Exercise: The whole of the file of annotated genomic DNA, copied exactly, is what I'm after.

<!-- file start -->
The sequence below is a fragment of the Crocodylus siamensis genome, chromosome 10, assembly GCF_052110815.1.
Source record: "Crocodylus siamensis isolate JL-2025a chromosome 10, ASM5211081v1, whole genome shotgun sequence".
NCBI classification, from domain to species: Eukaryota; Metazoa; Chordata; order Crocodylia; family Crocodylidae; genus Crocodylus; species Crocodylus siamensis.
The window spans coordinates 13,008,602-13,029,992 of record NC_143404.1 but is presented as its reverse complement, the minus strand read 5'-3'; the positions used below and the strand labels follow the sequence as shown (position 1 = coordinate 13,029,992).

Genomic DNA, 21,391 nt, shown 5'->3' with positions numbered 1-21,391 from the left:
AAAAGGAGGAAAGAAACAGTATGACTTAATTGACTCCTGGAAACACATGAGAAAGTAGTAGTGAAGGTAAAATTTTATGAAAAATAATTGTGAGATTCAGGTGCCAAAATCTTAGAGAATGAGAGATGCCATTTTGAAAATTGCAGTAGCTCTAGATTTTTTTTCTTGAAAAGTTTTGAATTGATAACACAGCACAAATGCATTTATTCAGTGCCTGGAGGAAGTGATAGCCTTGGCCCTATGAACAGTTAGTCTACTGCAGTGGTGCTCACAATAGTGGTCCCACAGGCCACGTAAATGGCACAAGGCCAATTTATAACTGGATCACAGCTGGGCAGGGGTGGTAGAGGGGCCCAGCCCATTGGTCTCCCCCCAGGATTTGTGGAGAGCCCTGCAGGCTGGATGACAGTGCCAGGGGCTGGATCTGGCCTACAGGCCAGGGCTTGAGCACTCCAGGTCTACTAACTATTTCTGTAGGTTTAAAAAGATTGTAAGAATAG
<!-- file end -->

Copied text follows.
The sequence below is a fragment of the Crocodylus siamensis genome, chromosome 10, assembly GCF_052110815.1.
Source record: "Crocodylus siamensis isolate JL-2025a chromosome 10, ASM5211081v1, whole genome shotgun sequence".
NCBI classification, from domain to species: Eukaryota; Metazoa; Chordata; order Crocodylia; family Crocodylidae; genus Crocodylus; species Crocodylus siamensis.
The window spans coordinates 13,008,602-13,029,992 of record NC_143404.1 but is presented as its reverse complement, the minus strand read 5'-3'; the positions used below and the strand labels follow the sequence as shown (position 1 = coordinate 13,029,992).

Genomic DNA, 21,391 nt, shown 5'->3' with positions numbered 1-21,391 from the left:
AAAAGGAGGAAAGAAACAGTATGACTTAATTGACTCCTGGAAACACATGAGAAAGTAGTAGTGAAGGTAAAATTTTATGAAAAATAATTGTGAGATTCAGGTGCCAAAATCTTAGAGAATGAGAGATGCCATTTTGAAAATTGCAGTAGCTCTAGATTTTTTTTCTTGAAAAGTTTTGAATTGATAACACAGCACAAATGCATTTATTCAGTGCCTGGAGGAAGTGATAGCCTTGGCCCTATGAACAGTTAGTCTACTGCAGTGGTGCTCACAATAGTGGTCCCACAGGCCACGTAAATGGCACAAGGCCAATTTATAACTGGATCACAGCTGGGCAGGGGTGGTAGAGGGGCCCAGCCCATTGGTCTCCCCCCAGGATTTGTGGAGAGCCCTGCAGGCTGGATGACAGTGCCAGGGGCTGGATCTGGCCTACAGGCCAGGGCTTGAGCACTCCAGGTCTACTAACTATTTCTGTAGGTTTAAAAAGATTGTAAGAATAG